For an electric vehicle that is quite similar in size to your Fit (which I agree was a great car and it’s a shame Honda gave up on it), see the Chevy Bolt. I had a chance to drive one for a day recently and I found it very pleasant and practical. The 250-mile range should cover 99% of your normal outings. I’ve been reading many accounts by EV owners of successful long trips, too. There are apparently ample charging stations along the major highways. Your run to Saint Loo would be very doable.

    https://www.chevrolet.com/electric/bolt-ev

    Just one network of charging stations:
    https://www.plugshare.com/

  14. says

    I’m in the California desert and already have a solar system on my roof. It’s not quite big enough to run the whole house in the summer, though. Plan is to expand the system, install a battery and a charger, and go for an electric. Pretty sweet being able to have a comfortable house and a nice car without paying a cent to Saudi Arabia or Southern California Edison.

  15. daulnay says

    I agree that Elon Musk is an awful person. There are very few business leaders that are not awful people, though, when you take a close look. I don’t think he’s appreciably worse than Henry Ford, to pick a not-random example. Although I would rather buy things from companies led by good people, sadly there are few of those. While Musk is an awful human being, the people running the traditional auto companies are also awful human beings. Our choice, sadly, is between different evils. Of those, Musk may be the lesser (hard as that is to imagine).

    By driving a gasoline car, you’re supporting the bastards who run the big oil companies, who’ve been lying to us about global warming, and who are still trying to delay the switch to renewable energy. While Musk is an awful human being, the cars he’s shilling are substantially better for our future than your carbon-spewing chariot.

    Confession. I bought a Tesla, because all the other electrics were unavailable or more expensive at the time. Though I come from Michigan and worked in an auto plant for a time, I’ve always considered cars as a functional tool, and bought cheap stodgy used imports. The Tesla is the first car I’ve actually liked, and enjoyed driving. The engineers made a lot of design decisions that were helpful and useful, making it a far better machine than Detroit’s offerings. (Of course, the autopilot feature is dangerous, and foolish to use; that’s one of Musk’s stupid, harmful ideas).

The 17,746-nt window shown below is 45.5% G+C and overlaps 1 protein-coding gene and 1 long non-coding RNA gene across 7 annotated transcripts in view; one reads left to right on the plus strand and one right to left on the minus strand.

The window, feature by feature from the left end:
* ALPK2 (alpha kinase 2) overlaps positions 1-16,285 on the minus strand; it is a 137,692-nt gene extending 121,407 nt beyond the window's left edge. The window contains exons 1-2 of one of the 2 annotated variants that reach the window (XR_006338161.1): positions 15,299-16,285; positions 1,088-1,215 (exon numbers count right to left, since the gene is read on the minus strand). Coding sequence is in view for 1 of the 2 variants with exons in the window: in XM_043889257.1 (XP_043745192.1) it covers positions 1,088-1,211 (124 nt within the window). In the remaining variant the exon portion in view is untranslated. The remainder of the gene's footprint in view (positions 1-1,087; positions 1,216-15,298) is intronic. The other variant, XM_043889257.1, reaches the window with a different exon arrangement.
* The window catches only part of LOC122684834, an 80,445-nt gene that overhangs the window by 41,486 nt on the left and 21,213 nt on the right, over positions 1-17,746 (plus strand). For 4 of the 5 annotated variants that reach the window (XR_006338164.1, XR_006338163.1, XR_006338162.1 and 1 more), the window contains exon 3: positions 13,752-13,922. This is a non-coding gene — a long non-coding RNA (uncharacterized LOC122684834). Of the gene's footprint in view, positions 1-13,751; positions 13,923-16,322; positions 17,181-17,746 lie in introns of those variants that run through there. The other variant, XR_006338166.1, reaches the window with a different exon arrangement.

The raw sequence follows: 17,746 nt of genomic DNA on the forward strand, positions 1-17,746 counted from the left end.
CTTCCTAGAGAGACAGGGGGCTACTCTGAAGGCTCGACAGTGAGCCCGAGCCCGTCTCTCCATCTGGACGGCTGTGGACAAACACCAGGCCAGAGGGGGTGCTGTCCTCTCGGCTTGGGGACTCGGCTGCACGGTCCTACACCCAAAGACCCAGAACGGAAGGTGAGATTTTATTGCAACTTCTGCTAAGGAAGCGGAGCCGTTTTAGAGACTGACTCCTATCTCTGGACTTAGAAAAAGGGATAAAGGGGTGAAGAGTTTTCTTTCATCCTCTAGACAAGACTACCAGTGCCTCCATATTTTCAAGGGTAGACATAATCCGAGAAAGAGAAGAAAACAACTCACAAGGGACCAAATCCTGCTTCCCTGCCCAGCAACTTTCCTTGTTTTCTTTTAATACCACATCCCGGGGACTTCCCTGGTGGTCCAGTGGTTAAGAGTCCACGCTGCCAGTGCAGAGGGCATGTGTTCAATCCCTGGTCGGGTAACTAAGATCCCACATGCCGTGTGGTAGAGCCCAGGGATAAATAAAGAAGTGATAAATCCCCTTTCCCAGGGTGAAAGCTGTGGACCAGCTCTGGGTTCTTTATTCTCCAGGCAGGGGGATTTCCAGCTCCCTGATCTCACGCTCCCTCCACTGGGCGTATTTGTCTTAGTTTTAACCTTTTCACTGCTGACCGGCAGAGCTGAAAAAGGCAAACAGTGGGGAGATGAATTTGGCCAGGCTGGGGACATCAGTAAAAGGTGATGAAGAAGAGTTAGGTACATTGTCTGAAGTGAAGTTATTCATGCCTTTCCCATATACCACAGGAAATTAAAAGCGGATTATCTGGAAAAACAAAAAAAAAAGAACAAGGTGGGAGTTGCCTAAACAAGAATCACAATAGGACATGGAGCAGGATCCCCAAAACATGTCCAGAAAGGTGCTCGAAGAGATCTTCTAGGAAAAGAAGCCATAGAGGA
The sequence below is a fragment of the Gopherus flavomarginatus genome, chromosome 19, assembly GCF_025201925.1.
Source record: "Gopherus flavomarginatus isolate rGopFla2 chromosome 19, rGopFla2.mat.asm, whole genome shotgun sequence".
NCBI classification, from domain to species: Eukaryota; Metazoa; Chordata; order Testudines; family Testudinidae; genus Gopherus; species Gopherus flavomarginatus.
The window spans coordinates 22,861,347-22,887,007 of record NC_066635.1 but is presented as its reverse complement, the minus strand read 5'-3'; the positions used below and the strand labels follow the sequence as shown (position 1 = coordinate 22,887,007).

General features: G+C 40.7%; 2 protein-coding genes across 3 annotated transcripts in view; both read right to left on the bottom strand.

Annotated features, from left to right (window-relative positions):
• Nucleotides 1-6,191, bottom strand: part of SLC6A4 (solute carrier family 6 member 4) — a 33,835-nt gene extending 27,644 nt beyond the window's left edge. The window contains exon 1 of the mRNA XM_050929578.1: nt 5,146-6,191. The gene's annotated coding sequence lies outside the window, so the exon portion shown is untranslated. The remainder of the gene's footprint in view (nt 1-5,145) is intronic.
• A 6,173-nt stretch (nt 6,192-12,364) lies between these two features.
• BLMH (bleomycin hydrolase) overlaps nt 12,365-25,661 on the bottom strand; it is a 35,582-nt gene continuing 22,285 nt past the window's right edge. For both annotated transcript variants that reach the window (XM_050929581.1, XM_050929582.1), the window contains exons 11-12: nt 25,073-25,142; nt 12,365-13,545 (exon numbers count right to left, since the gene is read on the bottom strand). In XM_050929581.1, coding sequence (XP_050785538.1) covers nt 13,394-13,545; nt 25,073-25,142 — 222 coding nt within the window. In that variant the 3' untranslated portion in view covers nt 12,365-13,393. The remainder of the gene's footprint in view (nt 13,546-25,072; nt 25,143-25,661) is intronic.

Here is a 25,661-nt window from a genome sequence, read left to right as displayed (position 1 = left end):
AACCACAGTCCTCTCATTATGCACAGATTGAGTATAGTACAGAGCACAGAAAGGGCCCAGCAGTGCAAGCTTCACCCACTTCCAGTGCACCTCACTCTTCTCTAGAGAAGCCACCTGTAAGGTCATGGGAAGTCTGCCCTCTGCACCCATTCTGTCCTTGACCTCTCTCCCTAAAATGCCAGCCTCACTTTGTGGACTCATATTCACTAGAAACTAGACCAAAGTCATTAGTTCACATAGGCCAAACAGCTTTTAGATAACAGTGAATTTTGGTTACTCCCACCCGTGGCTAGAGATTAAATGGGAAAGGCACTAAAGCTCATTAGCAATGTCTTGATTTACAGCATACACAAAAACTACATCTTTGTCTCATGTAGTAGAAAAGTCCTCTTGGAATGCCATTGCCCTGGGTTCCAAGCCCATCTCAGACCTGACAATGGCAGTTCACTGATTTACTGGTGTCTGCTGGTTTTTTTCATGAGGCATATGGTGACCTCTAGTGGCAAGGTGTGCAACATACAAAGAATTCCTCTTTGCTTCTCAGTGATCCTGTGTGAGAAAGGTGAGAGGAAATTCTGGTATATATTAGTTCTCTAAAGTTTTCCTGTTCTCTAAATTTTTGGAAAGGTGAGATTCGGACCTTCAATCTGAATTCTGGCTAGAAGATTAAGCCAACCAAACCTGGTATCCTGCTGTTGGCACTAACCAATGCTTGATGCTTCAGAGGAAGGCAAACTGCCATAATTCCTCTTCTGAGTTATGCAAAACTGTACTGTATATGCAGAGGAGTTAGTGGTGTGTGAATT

Last weekend I drove from the SF Bay area to the LA area, and back. It took an hour longer than a gasoline car would have, but it was a lot less expensive. Tesla put a lot of capital into building a network of chargers, and those are what make the trip convenient and possible. The company deserves a lot of credit for that strategy – fast, confenient charging is the main obstacle to widespread use of electric vehicles.

    I hope everyone who’s putting off purchase of an electric vehicle will reconsider, including you PZ. We don’t have the 10 years to spare; it’s critical that we don’t trigger any of the climate tipping points that will shift us from human-controlled global warming to natural vicious-circle driven warming. As long as we stay under or near 1.5 degrees increase, that’s very unlikely. However, we’re due to cross that line in 10 years, and the problem becomes how much we go above it. Every little bit of carbon you throw into the atmosphere increases the danger.

    When we go above a 1.5 degree increase, then we may kick off that shift, and it would be catastrophic – a lot more catastrophic than what’s already happening. There’s the possibility that we’ll go back to Eocene levels of carbon in the atmosphere, or worse (since we are and have been adding carbon sequestered long before the Eocene). That’s a climate shift that will extinguish a lot of life on earth, possibly including homo sapiens. I think we really want to avoid that outcome, no?

    That’s the motivation for buying a Tesla, or other electric, as soon as possible. If you think the above scenario is absurd, please talk to a climatologist or read the IPCC reports.

  16. dstatton says